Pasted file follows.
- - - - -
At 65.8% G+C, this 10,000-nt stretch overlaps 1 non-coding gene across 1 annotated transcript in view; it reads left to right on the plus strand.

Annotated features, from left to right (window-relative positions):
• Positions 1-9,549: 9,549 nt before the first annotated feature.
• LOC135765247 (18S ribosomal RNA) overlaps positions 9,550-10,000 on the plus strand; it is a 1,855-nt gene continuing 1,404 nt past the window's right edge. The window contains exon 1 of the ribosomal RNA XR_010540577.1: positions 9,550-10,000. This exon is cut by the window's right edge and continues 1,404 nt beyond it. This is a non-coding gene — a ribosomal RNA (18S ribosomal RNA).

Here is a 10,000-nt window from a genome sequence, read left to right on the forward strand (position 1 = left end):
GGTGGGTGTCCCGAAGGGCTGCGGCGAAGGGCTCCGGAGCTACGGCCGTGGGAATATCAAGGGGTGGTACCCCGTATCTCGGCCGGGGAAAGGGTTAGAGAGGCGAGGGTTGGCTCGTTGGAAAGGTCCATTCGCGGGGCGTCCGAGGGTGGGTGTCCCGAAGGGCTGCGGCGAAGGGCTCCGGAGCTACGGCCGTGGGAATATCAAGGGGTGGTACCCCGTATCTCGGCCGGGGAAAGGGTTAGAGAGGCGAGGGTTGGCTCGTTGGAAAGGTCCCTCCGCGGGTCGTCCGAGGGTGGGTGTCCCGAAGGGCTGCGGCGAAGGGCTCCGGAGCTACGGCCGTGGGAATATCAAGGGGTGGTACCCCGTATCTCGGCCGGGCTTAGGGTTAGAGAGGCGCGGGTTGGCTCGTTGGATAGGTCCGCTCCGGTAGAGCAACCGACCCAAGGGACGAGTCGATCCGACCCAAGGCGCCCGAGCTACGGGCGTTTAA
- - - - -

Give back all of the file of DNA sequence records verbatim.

At 65.8% G+C, this 10,000-nt stretch overlaps 1 non-coding gene across 1 annotated transcript in view; it reads left to right on the plus strand.

Annotated features, from left to right (window-relative positions):
• Positions 1-9,549: 9,549 nt before the first annotated feature.
• LOC135765247 (18S ribosomal RNA) overlaps positions 9,550-10,000 on the plus strand; it is a 1,855-nt gene continuing 1,404 nt past the window's right edge. The window contains exon 1 of the ribosomal RNA XR_010540577.1: positions 9,550-10,000. This exon is cut by the window's right edge and continues 1,404 nt beyond it. This is a non-coding gene — a ribosomal RNA (18S ribosomal RNA).

Here is a 10,000-nt window from a genome sequence, read left to right on the forward strand (position 1 = left end):
GGTGGGTGTCCCGAAGGGCTGCGGCGAAGGGCTCCGGAGCTACGGCCGTGGGAATATCAAGGGGTGGTACCCCGTATCTCGGCCGGGGAAAGGGTTAGAGAGGCGAGGGTTGGCTCGTTGGAAAGGTCCATTCGCGGGGCGTCCGAGGGTGGGTGTCCCGAAGGGCTGCGGCGAAGGGCTCCGGAGCTACGGCCGTGGGAATATCAAGGGGTGGTACCCCGTATCTCGGCCGGGGAAAGGGTTAGAGAGGCGAGGGTTGGCTCGTTGGAAAGGTCCCTCCGCGGGTCGTCCGAGGGTGGGTGTCCCGAAGGGCTGCGGCGAAGGGCTCCGGAGCTACGGCCGTGGGAATATCAAGGGGTGGTACCCCGTATCTCGGCCGGGCTTAGGGTTAGAGAGGCGCGGGTTGGCTCGTTGGATAGGTCCGCTCCGGTAGAGCAACCGACCCAAGGGACGAGTCGATCCGACCCAAGGCGCCCGAGCTACGGGCGTTTAA